Most plan sponsors (38%) report the level of awareness about the mutual fund scandal to be “knowledgeable” with 28% say they are “very knowledgeable” about the situation. The impact appears be limited though, as 52.8% of those canvassed do not have a mutual fund touched by the scandal in their plans. Of the 18.7% who do, 47.8% have only one fund, 46% have two to three funds, and 6.2% have four or more, according to a survey of 374 plan sponsors by the Blue Prairie Group and 401khelpcenter.com.
For those that do have a mutual fund embroiled in the scandal, the high level of knowledge about the situation may, in turn, translate into calm nerves, as plan sponsors seem reluctant to make “spur of the moment changes. Most of the plan sponsors (85.5%) have not removed any funds from their plan as a result of the scandal. However, many have taken some action:
- 25.3% have put one or more funds on a “watch” list
- 25.3% have convened their investment committees to review all the funds in their portfolio
- 22.8% have requested a review of funds by their investment providers
- 2.1% have frozen assets in any suspected funds and have offered plan participants alternative investments.
For those that have not been touched by the scandal, when asked what actions they would take if the fund company of one of their current funds were formally investigated:
- 39.1% would place the fund on “watch” status
- 29.1% would convene their investment committee
- 16.9% would remove the fund offering from their plan.
“Plan sponsors are clearly concerned by the current mutual fund scandal and are monitoring the situation closely. Some have convened special ad hoc investment meetings while others have placed certain of their funds on a ‘watch’ list for close monitoring,” said Matt Gnabasik, Managing Director of Blue Prairie Group, in the news release. “The scandal only reinforces the need to have formal procedures in place for the ongoing monitoring of investment options within a company’s [Employee Retirement Income Security Act] ERISA retirement plan.”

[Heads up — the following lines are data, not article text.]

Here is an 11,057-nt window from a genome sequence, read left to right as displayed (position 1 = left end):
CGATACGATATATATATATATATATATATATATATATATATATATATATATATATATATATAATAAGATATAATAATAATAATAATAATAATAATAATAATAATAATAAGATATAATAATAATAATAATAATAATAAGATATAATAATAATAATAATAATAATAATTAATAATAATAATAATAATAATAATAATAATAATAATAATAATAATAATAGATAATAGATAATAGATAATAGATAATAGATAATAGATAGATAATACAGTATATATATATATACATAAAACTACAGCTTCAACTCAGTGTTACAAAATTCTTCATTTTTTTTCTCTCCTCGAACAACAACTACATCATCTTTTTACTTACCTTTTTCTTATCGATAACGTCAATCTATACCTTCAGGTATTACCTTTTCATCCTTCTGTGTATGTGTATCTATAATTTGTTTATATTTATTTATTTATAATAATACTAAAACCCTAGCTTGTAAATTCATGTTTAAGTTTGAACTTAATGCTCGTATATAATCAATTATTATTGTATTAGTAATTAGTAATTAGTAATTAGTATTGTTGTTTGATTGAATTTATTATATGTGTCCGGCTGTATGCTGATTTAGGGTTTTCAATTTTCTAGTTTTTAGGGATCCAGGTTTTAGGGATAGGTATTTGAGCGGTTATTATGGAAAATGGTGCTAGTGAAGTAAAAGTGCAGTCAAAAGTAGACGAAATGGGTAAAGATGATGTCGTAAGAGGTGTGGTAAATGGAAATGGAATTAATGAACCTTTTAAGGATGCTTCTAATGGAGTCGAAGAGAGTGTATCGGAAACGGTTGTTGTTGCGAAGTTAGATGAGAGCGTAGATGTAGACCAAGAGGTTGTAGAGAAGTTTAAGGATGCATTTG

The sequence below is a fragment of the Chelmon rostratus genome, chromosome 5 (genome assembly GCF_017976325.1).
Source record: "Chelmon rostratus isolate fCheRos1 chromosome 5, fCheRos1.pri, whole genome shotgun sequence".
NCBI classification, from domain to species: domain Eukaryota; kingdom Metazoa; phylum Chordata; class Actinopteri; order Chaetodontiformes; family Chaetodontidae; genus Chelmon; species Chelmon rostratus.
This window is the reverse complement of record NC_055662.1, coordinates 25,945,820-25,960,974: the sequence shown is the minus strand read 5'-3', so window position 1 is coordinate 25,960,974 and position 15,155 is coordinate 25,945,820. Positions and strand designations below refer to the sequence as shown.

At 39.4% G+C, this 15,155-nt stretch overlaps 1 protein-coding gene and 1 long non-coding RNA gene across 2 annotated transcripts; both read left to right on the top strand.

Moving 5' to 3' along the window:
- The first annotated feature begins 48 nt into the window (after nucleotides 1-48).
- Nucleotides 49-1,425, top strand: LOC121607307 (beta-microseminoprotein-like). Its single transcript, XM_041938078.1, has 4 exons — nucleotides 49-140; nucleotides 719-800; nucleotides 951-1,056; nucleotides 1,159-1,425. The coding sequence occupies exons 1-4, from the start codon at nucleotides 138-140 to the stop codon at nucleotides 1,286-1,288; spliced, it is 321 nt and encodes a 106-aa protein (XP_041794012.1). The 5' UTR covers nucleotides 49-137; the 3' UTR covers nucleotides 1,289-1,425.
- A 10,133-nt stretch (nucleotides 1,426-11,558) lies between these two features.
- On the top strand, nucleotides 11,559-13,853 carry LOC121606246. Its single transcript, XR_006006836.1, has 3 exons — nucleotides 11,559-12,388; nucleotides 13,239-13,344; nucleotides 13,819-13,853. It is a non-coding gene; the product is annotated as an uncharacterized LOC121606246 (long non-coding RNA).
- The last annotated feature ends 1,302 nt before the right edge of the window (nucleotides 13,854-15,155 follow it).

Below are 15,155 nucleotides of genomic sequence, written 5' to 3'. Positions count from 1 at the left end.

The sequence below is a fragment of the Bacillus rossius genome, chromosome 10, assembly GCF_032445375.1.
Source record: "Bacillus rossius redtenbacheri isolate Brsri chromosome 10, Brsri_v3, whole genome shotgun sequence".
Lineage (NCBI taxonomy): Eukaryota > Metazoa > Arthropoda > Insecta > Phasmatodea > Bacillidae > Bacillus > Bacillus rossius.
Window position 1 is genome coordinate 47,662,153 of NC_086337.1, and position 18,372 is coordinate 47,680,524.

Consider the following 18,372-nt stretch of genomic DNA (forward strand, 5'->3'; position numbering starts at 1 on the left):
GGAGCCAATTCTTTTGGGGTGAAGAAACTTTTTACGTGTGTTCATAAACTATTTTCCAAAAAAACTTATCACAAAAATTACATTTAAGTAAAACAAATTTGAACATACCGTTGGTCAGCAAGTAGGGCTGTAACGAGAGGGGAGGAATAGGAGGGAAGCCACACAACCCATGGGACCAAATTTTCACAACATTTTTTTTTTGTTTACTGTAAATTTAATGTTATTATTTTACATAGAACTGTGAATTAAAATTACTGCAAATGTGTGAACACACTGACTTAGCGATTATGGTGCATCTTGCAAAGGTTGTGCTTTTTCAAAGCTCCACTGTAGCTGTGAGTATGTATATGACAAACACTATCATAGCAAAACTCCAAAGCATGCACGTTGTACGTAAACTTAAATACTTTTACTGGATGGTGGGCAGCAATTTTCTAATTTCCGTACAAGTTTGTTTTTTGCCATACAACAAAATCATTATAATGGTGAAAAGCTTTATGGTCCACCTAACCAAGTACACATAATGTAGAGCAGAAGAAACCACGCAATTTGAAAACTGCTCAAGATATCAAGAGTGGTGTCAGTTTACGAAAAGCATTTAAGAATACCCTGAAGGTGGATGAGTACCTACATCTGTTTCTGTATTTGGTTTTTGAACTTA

Plan sponsors were more likely to take stronger actions if the fund company of one of their current funds was actually indicted. More than half (51.6%) would remove the fund from their plan.
Participants are a different story altogether. Nearly half (45%) of those polled have received no questions from their employees about the mutual fund scandal and 40.1% of plan sponsors indicated that they had received questions from fewer than 10 employees. Sensing a lack of concern, and not wanting to raise alarm among the masses, more than half (53%) of plan sponsors have not communicated with their employees about the scandal.
The online opinion was conducted between December 4 and December 30, 2003. A summary of the survey’s findings is available at http://www.401khelpcenter.com/401k/mutual_fund_scandal_survey.html .
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